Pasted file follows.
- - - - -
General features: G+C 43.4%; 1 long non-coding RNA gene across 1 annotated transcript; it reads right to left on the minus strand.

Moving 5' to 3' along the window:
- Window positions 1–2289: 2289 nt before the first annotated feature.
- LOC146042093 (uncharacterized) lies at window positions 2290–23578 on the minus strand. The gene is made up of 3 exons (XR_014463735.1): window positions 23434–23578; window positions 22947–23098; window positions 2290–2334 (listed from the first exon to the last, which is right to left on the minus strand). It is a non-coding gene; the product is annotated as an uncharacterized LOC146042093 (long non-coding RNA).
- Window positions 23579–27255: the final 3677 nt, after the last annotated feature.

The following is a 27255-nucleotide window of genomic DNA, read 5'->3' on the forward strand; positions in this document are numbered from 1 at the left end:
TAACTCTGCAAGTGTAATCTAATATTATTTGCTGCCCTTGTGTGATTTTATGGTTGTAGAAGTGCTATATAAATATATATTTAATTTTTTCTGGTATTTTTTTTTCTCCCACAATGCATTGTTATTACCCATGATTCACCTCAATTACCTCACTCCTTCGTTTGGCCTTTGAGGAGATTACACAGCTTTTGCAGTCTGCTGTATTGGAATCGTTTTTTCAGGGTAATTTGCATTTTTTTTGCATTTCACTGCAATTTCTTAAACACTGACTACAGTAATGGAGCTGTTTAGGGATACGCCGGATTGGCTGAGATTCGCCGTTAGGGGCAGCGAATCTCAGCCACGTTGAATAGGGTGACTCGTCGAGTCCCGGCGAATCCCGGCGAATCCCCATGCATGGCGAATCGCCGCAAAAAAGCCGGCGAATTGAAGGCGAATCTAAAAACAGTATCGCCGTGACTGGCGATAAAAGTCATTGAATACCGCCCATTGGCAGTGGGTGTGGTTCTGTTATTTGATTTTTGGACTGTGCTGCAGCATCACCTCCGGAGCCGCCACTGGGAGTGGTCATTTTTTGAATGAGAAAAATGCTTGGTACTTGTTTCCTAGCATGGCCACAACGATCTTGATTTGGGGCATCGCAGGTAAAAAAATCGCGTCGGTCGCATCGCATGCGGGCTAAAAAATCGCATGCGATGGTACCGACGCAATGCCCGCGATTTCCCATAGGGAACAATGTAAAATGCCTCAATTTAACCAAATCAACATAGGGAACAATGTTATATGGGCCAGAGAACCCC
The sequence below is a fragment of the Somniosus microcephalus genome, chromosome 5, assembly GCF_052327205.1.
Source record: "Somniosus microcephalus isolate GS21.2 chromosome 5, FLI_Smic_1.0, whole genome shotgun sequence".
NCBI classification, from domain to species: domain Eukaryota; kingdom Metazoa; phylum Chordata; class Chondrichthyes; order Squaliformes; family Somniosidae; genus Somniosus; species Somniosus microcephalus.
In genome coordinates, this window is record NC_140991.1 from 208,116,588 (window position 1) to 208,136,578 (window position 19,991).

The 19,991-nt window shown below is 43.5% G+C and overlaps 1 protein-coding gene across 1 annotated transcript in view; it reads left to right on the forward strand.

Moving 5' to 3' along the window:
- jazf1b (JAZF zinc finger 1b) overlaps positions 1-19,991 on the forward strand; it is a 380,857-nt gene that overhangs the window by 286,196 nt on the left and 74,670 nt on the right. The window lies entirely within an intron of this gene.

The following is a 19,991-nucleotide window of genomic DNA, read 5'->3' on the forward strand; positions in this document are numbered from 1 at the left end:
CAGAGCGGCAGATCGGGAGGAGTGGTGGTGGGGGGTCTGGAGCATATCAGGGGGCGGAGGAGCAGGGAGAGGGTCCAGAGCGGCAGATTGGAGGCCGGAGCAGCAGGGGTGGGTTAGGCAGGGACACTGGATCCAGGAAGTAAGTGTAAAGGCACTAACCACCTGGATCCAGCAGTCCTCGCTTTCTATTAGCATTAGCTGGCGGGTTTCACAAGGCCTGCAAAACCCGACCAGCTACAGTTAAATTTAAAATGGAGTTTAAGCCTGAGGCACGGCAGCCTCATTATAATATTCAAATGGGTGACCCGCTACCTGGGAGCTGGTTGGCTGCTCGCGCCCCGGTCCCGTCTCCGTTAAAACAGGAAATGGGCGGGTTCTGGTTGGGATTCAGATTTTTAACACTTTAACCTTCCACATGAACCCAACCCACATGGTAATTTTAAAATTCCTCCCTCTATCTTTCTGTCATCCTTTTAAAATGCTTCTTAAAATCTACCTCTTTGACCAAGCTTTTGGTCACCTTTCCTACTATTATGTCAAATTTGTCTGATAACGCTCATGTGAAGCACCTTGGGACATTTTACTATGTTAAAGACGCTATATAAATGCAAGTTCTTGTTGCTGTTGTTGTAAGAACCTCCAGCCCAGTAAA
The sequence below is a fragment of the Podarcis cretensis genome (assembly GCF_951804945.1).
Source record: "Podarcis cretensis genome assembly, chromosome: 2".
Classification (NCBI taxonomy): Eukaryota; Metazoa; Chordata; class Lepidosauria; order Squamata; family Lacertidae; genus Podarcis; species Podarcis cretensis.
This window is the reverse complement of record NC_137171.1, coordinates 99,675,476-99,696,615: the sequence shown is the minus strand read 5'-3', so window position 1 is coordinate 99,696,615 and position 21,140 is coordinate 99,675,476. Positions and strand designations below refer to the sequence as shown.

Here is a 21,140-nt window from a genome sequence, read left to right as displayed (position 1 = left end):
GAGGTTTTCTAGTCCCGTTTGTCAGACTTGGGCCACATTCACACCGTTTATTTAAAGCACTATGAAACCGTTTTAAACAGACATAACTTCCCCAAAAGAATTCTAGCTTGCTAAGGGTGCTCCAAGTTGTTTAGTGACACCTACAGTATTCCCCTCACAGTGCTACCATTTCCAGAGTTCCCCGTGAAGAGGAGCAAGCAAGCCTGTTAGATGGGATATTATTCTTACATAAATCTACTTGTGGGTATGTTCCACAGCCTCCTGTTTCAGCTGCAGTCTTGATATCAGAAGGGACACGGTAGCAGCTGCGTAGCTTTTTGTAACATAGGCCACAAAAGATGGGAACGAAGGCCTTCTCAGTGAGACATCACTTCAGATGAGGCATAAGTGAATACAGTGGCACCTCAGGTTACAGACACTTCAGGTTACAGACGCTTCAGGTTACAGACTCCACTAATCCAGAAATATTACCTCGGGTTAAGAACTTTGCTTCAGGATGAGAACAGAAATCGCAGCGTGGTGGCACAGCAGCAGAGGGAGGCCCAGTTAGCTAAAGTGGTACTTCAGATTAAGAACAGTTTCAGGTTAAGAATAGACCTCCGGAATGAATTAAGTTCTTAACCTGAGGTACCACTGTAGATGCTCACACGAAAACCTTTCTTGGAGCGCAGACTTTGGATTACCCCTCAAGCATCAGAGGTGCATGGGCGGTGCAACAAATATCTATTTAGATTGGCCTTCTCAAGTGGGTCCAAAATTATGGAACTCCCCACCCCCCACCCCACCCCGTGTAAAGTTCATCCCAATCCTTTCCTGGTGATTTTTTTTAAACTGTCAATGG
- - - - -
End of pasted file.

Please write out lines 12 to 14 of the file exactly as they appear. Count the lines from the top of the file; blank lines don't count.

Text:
The 19,991-nt window shown below is 43.5% G+C and overlaps 1 protein-coding gene across 1 annotated transcript in view; it reads left to right on the forward strand.

Moving 5' to 3' along the window:
- jazf1b (JAZF zinc finger 1b) overlaps positions 1-19,991 on the forward strand; it is a 380,857-nt gene that overhangs the window by 286,196 nt on the left and 74,670 nt on the right. The window lies entirely within an intron of this gene.